What is it with December? It was much the same last year... All this, and the inevitable NigeCorp workstorm, and the pre-Christmas frenzy, and the weather - December is in serious danger of becoming my least favourite month.

Wednesday, 15 December 2010


I'm sorry, but the sight of Mark Stephens, the egregious Julian Assange's lawyer, irresistibly puts me in mind of Jonathan Miller's description of Paul Johnson as looking 'like an explosion in a pubic hair factory'. Probably the only funny thing (of his own) Miller ever said...

Monday, 13 December 2010

And did you once see Stevie plain...?

Over the weekend I caught an episode of Adventures in Poetry, a rather good Radio 4 series which studies individual poems in some depth (and rather more breadth). This one was devoted to Stevie Smith's Not Waving But Drowning - a poem that is almost too famous, its title having entered the language to the point where it's become a journalistic standby. It remains a remarkable poem, but it's not all there is to Stevie Smith. There is this wise and funny poem, for example...

Distractions and the Human Crowd

Ormerod was deeply troubled
When he read in philosophy and religion
Of man's lust after God,
And the knowledge of God,
And the experience of God
In the achievement of solitary communion and the loss of self.
For he said that he had known this knowledge,
And experienced this experience,
Before life and after death;
But that here in temporal life, and in temporal life only, was permitted
(As in a flaw of divine government, a voluntary recession)
A place where man might impinge upon man,
And be subject to a thousand and one idiotic distractions.
And thus it was that he found himself
Ever at issue with the schools,
For ever more and more he pursued the distractions,
Knowing them to be ephemeral, under time, peculiar,
And in eternity without place or puff.
Then, ah then, he said, following the tea-parties
(And the innumerable conferences for social rearrangement),
I knew, and shall know again, the name of God, closer than close;
But now I know a stranger thing,
That never can I study too closely, for never will it come again, -
Distractions and the human crowd.

I once saw Stevie Smith giving a reading - an unforgettable sight, with her hair cut in that angular bob, an acute amused smile on her face. An unforgettable sound too - that cut-glass voice articulating her words with such old-world precision. She seemed like a creature of another age - or no age. This can't have been long before her death... I also saw one of Marlene Dietrich's last performances, and that was pretty memorable. I have lived that long.

Saturday, 11 December 2010

Penelope Fitzgerald: 'The courage of those who are born to be defeated...'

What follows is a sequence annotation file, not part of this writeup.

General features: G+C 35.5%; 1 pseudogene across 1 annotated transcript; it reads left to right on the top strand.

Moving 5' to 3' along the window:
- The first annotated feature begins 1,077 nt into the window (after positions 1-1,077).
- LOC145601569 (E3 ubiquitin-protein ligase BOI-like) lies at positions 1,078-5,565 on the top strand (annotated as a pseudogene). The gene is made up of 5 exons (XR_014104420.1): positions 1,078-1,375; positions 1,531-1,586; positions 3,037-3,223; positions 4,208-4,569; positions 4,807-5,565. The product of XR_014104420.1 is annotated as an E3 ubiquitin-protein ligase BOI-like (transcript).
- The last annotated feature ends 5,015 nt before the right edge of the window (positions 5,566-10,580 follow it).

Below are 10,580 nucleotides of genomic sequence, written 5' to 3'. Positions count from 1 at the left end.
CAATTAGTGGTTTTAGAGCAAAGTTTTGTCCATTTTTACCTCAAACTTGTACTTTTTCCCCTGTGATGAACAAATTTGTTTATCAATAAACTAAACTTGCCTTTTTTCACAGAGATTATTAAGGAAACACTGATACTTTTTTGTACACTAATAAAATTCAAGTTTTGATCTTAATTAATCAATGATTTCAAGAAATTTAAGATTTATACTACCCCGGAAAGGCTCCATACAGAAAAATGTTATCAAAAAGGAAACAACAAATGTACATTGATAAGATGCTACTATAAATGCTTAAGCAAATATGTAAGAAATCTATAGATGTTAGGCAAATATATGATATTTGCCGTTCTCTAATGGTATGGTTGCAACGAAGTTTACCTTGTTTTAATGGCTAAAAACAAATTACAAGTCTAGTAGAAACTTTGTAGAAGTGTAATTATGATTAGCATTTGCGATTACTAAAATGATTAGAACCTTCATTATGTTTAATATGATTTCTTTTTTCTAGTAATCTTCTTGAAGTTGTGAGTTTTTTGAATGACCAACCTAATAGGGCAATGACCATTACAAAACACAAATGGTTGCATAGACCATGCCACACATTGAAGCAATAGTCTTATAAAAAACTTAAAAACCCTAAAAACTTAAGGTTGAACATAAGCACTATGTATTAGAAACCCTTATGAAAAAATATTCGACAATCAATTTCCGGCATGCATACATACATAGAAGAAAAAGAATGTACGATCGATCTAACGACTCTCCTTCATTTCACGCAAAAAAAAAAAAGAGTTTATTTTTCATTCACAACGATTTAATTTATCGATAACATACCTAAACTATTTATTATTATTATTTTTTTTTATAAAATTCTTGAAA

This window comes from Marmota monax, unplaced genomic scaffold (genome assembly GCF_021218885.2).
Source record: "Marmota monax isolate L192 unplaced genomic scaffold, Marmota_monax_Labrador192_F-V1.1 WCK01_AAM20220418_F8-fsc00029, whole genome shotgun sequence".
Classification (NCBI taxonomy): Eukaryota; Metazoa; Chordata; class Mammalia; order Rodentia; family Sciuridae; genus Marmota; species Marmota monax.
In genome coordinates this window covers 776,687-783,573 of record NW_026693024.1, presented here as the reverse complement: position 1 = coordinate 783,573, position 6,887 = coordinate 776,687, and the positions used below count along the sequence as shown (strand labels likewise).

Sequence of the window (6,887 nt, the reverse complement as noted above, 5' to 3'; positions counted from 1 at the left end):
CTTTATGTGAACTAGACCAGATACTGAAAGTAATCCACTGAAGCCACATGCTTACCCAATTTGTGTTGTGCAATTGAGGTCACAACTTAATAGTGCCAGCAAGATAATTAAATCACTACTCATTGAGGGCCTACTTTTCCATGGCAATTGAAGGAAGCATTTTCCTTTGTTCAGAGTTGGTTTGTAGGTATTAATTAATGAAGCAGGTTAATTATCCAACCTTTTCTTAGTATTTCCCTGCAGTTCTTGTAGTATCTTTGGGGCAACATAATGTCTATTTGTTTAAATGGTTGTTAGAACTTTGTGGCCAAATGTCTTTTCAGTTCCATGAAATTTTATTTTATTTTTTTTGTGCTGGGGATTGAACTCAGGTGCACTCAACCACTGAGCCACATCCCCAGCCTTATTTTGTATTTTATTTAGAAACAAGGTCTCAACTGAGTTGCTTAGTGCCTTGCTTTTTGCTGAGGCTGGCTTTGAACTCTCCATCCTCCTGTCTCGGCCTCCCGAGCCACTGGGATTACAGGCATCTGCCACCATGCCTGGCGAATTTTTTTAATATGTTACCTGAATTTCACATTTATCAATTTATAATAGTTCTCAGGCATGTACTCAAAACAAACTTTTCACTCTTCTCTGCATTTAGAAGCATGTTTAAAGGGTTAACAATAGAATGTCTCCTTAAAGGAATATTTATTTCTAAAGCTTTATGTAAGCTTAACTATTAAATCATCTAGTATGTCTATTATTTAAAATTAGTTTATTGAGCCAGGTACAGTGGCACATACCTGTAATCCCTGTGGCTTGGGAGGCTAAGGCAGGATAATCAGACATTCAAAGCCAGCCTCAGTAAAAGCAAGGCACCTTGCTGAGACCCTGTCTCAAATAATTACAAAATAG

Well, the NigeCorp workstorm raged all week (and is not blown out yet), engulfing my life and draining me of mental as much as physical energy. But I managed to carry on reading, having decided to resume my backward journey, from last to first, through the novels of Penelope Fitzgerald with The Bookshop, a pleasingly slim volume. Slim but by no means slight - any impression that this might be a gentle provincial comedy about a woman opening a bookshop in a small town is instantly dispelled in the first paragraph, when Florence Green, the would-be bookshop owner, recalls something she had once seen: 'a heron flying across the estuary and trying, while it was on the wing, to swallow an eel which it had caught. The eel, in turn, was struggling to escape from the gullet of the heron and appeared a quarter, a half, or occasionally three quarters of the way out. The indecision expressed by both creatures was pitiable. They had taken on too much.' And Florence, clearly, has taken on too much in planning to open the only bookshop in the aptly named East Anglian estuary town of Hardborough. We sense from the start that her project is doomed - the question is not whether it will fail, but how (and the answer, when it finally comes, makes the outcome shocking, even brutal, for all its inevitability).
Hardborough and its inhabitants are portrayed with Fitzgerald's usual sharp eye and ear, the setting beautifully drawn, the characters springing into all too vivid life. She misses nothing, and everything, however small, she leaves in her meticulously pared-down narrative is significant, even if its significance is not apparent at the time. There is ample material for tragedy here, but what she has made of it is undoubtedly a comedy, a quietly devastating - yet often very funny - comedy. The Bookshop perfectly embodies what Fitzgerald once said about her novels in general: